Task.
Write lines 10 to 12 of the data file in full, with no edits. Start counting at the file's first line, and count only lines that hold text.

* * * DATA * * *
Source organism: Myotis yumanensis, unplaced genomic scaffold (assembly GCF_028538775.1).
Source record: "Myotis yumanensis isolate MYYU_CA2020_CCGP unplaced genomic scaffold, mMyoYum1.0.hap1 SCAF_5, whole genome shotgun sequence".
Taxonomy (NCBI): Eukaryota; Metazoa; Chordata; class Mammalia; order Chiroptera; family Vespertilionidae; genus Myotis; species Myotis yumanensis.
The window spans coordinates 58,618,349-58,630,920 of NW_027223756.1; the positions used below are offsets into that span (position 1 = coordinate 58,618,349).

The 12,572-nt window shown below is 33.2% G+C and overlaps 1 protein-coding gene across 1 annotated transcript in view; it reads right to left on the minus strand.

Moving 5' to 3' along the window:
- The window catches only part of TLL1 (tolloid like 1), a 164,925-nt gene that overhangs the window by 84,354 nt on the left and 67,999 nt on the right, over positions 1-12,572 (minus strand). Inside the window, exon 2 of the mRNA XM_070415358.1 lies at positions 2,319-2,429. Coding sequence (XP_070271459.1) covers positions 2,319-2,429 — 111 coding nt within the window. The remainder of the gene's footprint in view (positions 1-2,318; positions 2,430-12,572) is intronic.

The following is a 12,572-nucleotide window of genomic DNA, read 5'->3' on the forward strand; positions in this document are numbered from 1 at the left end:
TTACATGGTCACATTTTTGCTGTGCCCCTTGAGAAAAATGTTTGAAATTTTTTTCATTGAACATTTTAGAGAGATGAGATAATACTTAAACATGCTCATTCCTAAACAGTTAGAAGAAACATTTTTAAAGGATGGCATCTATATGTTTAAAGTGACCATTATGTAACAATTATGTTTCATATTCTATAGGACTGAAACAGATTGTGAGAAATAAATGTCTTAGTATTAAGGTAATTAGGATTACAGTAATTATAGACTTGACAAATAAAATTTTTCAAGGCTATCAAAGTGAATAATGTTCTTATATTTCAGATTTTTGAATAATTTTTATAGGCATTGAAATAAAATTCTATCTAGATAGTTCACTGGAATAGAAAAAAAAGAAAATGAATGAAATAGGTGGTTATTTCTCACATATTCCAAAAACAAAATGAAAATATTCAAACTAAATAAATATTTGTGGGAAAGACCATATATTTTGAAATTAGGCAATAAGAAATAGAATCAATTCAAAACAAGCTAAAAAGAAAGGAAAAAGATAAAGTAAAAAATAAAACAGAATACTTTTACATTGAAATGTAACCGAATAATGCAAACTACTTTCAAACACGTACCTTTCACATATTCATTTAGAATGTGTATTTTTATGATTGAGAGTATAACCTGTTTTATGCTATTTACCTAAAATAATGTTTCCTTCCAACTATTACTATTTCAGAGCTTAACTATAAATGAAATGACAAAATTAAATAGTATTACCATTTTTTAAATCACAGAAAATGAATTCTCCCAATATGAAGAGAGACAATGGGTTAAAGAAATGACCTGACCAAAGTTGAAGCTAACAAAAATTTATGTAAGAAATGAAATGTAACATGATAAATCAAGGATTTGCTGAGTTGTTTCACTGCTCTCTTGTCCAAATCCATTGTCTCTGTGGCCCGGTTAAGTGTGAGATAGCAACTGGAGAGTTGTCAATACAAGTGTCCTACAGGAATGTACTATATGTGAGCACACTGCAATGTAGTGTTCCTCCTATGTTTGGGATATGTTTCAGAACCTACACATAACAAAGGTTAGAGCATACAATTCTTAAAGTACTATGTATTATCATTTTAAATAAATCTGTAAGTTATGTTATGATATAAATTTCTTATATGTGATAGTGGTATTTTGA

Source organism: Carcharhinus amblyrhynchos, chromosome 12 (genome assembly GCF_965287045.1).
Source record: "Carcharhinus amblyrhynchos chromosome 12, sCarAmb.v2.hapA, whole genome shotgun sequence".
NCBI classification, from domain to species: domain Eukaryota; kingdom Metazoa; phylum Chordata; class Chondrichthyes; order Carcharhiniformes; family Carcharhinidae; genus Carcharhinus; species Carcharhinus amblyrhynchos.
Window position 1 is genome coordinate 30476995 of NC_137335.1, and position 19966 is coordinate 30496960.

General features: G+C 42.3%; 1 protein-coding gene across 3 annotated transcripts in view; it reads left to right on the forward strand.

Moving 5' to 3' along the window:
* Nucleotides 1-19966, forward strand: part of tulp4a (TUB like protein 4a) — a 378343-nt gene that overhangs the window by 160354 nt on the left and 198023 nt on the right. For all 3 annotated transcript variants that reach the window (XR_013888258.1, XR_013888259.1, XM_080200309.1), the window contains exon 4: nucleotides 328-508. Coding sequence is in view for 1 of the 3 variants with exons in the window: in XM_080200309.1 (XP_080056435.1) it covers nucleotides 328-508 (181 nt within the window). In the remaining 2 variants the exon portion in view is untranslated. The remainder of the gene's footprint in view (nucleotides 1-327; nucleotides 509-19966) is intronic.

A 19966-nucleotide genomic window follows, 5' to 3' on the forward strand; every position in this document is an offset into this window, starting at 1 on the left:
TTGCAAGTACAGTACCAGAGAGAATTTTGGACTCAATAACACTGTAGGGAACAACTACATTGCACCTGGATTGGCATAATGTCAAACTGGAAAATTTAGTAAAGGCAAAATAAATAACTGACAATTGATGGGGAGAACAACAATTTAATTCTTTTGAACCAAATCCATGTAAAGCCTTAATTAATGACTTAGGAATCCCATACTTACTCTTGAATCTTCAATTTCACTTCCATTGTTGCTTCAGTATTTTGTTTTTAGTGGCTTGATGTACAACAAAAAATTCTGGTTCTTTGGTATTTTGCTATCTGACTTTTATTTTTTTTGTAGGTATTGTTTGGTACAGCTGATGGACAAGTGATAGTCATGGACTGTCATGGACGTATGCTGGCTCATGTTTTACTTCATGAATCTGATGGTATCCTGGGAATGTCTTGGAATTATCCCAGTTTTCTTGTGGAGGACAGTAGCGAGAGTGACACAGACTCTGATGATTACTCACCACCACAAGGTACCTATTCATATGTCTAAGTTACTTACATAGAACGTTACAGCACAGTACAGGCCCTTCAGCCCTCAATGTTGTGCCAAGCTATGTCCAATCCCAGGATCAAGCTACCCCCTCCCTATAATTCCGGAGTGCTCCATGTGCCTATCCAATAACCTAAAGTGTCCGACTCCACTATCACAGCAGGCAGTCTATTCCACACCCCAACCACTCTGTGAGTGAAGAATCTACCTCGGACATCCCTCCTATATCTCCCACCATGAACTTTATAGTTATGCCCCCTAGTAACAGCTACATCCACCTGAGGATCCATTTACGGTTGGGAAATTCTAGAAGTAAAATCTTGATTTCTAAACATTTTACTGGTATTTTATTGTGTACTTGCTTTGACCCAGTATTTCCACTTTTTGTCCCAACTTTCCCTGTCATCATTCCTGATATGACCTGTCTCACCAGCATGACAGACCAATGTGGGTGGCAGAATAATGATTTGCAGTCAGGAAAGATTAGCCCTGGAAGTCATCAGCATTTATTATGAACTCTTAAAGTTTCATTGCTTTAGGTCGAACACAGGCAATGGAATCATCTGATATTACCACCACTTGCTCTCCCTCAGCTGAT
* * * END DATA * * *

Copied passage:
Source organism: Carcharhinus amblyrhynchos, chromosome 12 (genome assembly GCF_965287045.1).
Source record: "Carcharhinus amblyrhynchos chromosome 12, sCarAmb.v2.hapA, whole genome shotgun sequence".
NCBI classification, from domain to species: domain Eukaryota; kingdom Metazoa; phylum Chordata; class Chondrichthyes; order Carcharhiniformes; family Carcharhinidae; genus Carcharhinus; species Carcharhinus amblyrhynchos.